Recently I have read a number of articles about Big Data Scientists. Actually, they have been about Scientists, Analysts, Researchers, etc. Nobody knows what to call them, so I’ll use the term “Scientists.”
And similarly, no one seems to agree on where they come from (or where they should come from). The arguments range from IT, Business Analysts and Statisticians to Social Scientists. As I read these debates, my gut reaction was to believe the best data scientists will come from the social sciences.
The fact that my background is in sociology had nothing to do with that conclusion. However, rather than write a blog confirming my gut reaction, I decided to talk to one of the best social science researchers I know, Dr. Mark Hayward from the University of Texas. Mark is Director of the Population Research Center at UT. He is also a professor of Sociology and a Centennial Commission Professor of Liberal Arts. I went to graduate school with Mark, and the man knows his research.
We began talking about Big Data Scientists and where the best analysts will come from. The first thing that surprised me was that Mark is dealing with Big Data on a daily basis. As Mark and his colleagues study the effects of life-course exposures on health and morbidity, they are dealing with massive volumes of data. Imagine a large longitudinal database addressing health indicators. These researchers have ongoing survey data, married with ongoing environmental or macro-level data, coupled with biogenetic data. When Mark described the types of datasets he is dealing with, I thought he was going to confirm my admittedly biased conclusion that social scientists, especially sociologists, were going to provide the next generation of data scientists.
I was dead wrong (well partially). Mark’s position is that social scientists are somewhat flawed in their ability to fully analyze the complexities of Big Data. His rationale is that social scientists are trained to approach analysis with a hypothesis and to solely rely on the acceptance or rejection of that hypothesis. While this approach serves all of us well in most of our research efforts, it doesn’t help us get at the nuances of Big Data Analysis. I should also note that there is probably a bit of a stigma in academic circles to this type of analysis – typically referred to as “data dredging.”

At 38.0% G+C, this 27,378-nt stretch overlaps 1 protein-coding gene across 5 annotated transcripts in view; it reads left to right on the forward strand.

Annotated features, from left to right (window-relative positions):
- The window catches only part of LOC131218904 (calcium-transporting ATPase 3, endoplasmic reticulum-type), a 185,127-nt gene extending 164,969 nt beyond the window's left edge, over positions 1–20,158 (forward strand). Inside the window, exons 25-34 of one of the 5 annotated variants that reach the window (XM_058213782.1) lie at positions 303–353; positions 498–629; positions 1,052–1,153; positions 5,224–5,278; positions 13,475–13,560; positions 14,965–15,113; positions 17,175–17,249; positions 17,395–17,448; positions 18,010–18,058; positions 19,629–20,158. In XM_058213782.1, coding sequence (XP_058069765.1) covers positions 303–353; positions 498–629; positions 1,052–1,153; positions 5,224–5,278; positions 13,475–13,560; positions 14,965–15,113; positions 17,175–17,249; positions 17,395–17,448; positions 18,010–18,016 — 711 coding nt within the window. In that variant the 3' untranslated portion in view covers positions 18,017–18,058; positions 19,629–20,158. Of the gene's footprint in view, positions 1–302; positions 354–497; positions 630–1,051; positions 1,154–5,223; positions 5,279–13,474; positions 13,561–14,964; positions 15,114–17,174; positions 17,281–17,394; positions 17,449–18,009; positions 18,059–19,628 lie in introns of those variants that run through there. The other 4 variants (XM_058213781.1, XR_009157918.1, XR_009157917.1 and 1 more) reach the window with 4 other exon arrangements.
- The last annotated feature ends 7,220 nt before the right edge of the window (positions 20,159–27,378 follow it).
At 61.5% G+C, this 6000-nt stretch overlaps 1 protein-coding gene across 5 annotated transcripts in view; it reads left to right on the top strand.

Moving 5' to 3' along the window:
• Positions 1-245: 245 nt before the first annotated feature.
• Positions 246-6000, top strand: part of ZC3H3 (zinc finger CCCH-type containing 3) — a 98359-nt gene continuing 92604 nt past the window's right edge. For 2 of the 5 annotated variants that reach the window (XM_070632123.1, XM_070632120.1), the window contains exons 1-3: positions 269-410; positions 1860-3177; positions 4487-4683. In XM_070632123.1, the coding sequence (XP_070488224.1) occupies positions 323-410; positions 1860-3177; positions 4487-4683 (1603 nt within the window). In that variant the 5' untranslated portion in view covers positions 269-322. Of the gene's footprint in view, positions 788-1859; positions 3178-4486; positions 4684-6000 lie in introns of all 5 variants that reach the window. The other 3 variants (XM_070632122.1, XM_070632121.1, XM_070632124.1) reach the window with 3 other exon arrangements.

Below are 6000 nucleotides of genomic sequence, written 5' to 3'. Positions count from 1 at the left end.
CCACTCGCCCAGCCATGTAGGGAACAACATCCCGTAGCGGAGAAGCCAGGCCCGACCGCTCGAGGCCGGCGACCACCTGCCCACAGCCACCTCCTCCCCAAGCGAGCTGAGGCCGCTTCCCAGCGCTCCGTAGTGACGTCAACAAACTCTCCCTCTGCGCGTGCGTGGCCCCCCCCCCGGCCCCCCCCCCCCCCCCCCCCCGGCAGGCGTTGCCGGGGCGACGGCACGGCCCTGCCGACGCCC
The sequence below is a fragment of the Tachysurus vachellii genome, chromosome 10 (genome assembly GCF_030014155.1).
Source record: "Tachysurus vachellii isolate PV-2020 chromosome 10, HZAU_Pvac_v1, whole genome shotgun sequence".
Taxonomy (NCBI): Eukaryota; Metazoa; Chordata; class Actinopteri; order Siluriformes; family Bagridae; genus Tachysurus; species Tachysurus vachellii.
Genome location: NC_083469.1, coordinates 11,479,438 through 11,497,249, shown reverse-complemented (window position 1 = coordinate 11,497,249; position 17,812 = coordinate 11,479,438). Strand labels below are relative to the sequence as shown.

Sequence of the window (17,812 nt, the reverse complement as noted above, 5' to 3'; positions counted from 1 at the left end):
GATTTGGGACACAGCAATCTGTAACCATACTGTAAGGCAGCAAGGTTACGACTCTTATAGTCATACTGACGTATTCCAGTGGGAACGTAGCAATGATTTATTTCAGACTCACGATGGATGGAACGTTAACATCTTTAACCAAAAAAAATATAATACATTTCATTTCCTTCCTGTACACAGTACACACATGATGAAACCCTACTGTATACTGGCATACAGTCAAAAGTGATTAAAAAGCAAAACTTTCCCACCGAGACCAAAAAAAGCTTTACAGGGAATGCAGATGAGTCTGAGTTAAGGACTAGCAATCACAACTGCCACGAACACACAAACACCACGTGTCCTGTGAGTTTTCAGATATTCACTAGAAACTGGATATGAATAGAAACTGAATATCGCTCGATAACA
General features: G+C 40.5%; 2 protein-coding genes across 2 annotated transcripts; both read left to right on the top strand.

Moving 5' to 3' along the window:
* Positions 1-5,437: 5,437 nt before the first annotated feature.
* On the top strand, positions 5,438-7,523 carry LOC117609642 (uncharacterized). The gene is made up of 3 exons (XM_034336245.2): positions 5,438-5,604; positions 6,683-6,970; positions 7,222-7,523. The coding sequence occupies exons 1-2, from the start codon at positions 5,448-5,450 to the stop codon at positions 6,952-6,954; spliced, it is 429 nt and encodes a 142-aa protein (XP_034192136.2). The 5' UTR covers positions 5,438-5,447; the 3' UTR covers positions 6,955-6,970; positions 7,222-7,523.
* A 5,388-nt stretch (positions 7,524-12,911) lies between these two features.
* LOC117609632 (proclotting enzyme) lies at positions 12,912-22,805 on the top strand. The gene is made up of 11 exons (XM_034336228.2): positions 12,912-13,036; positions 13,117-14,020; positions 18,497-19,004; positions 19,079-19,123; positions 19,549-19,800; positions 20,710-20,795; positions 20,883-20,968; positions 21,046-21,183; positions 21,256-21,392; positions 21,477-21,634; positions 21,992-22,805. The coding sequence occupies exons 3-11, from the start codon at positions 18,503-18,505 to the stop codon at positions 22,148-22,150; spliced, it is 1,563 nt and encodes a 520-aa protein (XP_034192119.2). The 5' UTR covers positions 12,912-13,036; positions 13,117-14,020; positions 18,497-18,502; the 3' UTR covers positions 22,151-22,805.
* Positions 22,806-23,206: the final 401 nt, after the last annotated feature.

Imagine Big Data as a large cloud of data. Mark argues that there are a variety of “hot spots” in that data cloud. And remember that this data is not linear – there is a lot of co-linearity or coherence in the data. Think of someone with a PhD – they are going to on average have higher income, live in better environments, have better access to health care, etc. These variables don’t vary independently but adhere to each other in the data cloud.
As analysts, Mark suggests that we need to look at the myriad of hot spots in the data cloud and let those hot spots guide the evolution of our hypotheses and findings. What is it that makes the hot spots different? How do we explain the various behaviors or outcomes within each hot spot rather than across hot spots? In fact, when we look across all hot spots, we’re likely to completely miss what’s going on.
My final question to Mark was – OK, so where do these data scientists come from? His response was “all of the disciplines.” Mark believes that no single discipline today is preparing the next generation of scientists to tackle Big Data. Rather, it will be collaboration among a variety of skills and disciplines that will tease out the insights. “If I were to build a Big Data Scientist curriculum today, I would include experts from the following fields:”
- Social scientists – who understand human behavior
- Business researchers – who understand the application of Bayesian approaches to consumer behavior
- Statisticians – at the forefront of evolving techniques like Random Forest
- Information technology – which can deal with the complexities of database integration and manipulation
So while my hypothesis wasn’t totally validated, it wasn’t totally rejected either. Therefore, sociologists/demographers will play a role in the evolving discipline of Big Data Scientists.